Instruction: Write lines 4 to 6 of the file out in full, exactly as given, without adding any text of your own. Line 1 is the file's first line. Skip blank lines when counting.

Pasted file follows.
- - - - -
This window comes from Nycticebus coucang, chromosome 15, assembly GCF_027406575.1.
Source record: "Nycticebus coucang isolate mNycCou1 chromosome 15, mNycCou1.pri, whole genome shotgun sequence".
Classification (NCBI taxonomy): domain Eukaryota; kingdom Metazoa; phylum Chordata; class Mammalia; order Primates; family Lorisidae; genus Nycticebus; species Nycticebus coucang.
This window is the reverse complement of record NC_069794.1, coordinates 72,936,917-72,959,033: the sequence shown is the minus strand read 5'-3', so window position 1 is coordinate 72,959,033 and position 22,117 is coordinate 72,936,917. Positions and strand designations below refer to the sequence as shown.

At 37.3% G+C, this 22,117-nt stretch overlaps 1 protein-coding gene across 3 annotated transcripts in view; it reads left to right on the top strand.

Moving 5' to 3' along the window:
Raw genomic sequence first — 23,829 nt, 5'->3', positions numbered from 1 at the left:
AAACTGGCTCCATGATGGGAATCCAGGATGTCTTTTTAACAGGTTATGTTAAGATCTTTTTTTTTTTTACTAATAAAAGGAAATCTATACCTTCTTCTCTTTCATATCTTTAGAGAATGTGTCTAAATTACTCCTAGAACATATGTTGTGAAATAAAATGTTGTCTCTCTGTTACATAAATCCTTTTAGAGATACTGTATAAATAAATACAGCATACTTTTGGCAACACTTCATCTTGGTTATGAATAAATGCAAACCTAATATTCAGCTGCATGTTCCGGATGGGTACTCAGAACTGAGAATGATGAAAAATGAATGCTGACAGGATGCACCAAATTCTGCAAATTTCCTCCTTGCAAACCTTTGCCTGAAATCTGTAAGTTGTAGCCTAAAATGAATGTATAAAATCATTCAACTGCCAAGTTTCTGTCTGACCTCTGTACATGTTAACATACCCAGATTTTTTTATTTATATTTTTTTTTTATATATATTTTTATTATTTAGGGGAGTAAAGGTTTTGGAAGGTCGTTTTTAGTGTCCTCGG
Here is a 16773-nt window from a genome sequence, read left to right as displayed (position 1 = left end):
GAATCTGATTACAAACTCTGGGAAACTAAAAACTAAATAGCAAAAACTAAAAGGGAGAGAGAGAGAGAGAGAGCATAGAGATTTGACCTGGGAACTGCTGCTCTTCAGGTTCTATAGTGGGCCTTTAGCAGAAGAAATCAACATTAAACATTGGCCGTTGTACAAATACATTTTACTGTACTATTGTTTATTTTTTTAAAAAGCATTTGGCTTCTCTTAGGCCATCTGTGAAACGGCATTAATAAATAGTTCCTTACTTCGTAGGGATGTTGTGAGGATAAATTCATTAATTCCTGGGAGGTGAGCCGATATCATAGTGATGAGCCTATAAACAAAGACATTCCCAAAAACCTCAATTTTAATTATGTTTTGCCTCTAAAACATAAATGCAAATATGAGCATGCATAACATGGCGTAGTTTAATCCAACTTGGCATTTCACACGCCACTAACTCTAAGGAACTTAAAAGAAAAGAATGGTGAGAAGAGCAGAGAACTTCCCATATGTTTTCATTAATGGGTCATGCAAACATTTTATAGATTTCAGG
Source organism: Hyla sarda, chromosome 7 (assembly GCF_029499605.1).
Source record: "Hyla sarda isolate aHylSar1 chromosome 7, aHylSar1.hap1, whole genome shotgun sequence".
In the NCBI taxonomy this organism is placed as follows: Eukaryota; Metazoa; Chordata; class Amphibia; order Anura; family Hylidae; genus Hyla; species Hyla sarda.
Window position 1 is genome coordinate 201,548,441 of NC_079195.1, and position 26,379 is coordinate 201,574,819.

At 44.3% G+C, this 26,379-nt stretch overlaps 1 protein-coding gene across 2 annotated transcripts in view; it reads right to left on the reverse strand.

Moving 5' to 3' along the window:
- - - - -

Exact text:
This window is the reverse complement of record NC_069794.1, coordinates 72,936,917-72,959,033: the sequence shown is the minus strand read 5'-3', so window position 1 is coordinate 72,959,033 and position 22,117 is coordinate 72,936,917. Positions and strand designations below refer to the sequence as shown.

At 37.3% G+C, this 22,117-nt stretch overlaps 1 protein-coding gene across 3 annotated transcripts in view; it reads left to right on the top strand.

Moving 5' to 3' along the window: